What does it take to feed 1,000 wedding guests? Lovina Eicher shares just that in her recent column:
Neighbor Laura and I were head cooks, so our job was to make sure we had all the ingredients there to feed about 1,000 people. Six hundred pounds of chicken were grilled by Menno’s uncle. They started at 3:30 a.m. Four hundred pounds of potatoes were bought.
The wedding wagon came with plate settings for 360, but there was only room for 260 plate settings. We needed to save room in the building for heaters and a place to fill the serving bowls of food, which we would have done outside in warm weather.
Laura and I were there Saturday, Tuesday, Wednesday and Thursday before the Friday wedding. Cooks came on Wednesday and Thursday to help prepare food and do jobs that could be done before the wedding day.
Sixty-four pies were baked, the chicken cut up and washed, 30 loaves of bread toasted for dressing, pudding prepared for peanut butter pie and dirt pudding, vegetables diced and shredded, plus so many more jobs completed.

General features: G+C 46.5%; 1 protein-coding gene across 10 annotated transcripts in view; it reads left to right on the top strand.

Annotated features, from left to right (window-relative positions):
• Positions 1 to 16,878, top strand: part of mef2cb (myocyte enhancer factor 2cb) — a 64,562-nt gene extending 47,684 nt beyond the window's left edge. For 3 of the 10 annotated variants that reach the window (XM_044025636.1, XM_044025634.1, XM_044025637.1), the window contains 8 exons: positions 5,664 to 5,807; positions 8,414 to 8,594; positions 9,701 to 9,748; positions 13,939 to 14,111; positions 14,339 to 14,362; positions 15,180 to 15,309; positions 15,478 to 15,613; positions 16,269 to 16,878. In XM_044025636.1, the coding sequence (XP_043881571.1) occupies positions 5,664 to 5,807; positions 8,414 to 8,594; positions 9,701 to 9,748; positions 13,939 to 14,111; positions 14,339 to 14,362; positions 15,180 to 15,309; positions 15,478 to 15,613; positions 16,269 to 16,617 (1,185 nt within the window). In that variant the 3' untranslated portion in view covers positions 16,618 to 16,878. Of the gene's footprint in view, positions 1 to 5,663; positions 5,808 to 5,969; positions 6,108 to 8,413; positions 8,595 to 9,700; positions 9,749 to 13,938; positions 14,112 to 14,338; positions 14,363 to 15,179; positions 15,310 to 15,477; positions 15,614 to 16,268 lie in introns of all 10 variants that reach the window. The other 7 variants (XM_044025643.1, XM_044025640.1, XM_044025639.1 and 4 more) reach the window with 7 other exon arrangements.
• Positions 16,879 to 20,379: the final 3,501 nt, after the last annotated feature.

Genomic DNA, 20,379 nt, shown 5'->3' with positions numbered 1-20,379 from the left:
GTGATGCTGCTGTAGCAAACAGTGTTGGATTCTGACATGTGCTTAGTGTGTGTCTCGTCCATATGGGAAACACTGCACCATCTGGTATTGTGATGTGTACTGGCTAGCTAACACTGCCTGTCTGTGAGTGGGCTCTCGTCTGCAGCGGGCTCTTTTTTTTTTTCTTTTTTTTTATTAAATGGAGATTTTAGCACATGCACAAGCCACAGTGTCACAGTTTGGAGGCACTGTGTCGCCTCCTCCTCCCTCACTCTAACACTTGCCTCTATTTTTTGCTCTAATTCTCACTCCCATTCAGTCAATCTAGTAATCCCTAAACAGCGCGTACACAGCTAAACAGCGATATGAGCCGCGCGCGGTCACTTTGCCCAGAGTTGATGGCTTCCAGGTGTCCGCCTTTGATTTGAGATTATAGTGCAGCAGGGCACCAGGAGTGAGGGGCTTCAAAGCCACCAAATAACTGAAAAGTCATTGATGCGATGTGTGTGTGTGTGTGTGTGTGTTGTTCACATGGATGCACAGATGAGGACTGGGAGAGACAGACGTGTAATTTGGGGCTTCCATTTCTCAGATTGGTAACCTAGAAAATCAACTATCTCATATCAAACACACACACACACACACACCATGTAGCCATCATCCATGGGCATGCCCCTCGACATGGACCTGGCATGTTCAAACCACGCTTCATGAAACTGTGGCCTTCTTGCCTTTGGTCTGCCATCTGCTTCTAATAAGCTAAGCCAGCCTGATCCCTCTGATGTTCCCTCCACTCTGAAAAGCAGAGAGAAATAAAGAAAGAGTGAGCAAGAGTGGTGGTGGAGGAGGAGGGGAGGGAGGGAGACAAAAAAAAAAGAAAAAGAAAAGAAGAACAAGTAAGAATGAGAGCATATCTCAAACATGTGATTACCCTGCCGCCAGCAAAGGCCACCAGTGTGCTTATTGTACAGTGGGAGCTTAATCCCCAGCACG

The menu consisted of chicken, mashed potatoes, gravy, dressing, noodles, mixed vegetables, lettuce salad, cheese, dinner rolls, fruit topped with Danish dessert, angel food cake, dirt pudding, cherry, pecan and peanut butter pies, and candy bars. Ice cream was added to the menu for the evening meal.
Lovina deserves a gold star or the Amish equivalent. But community efforts like this are the norm for the Amish. The wedding was for Lovina’s niece Emma, who married the Menno mentioned above. Lovina’s daughters and sons served as table waiters, cooks, and other roles. They will likely each have their turns on their own wedding days someday.
It’s been neat to read Lovina’s accounts of the ins and outs of Amish weddings in her columns this autumn. If you missed them, Lovina also shared a look at the Amish wedding wagon and Amish bridal clothing.
Photo: Ricardo Motti/flickr
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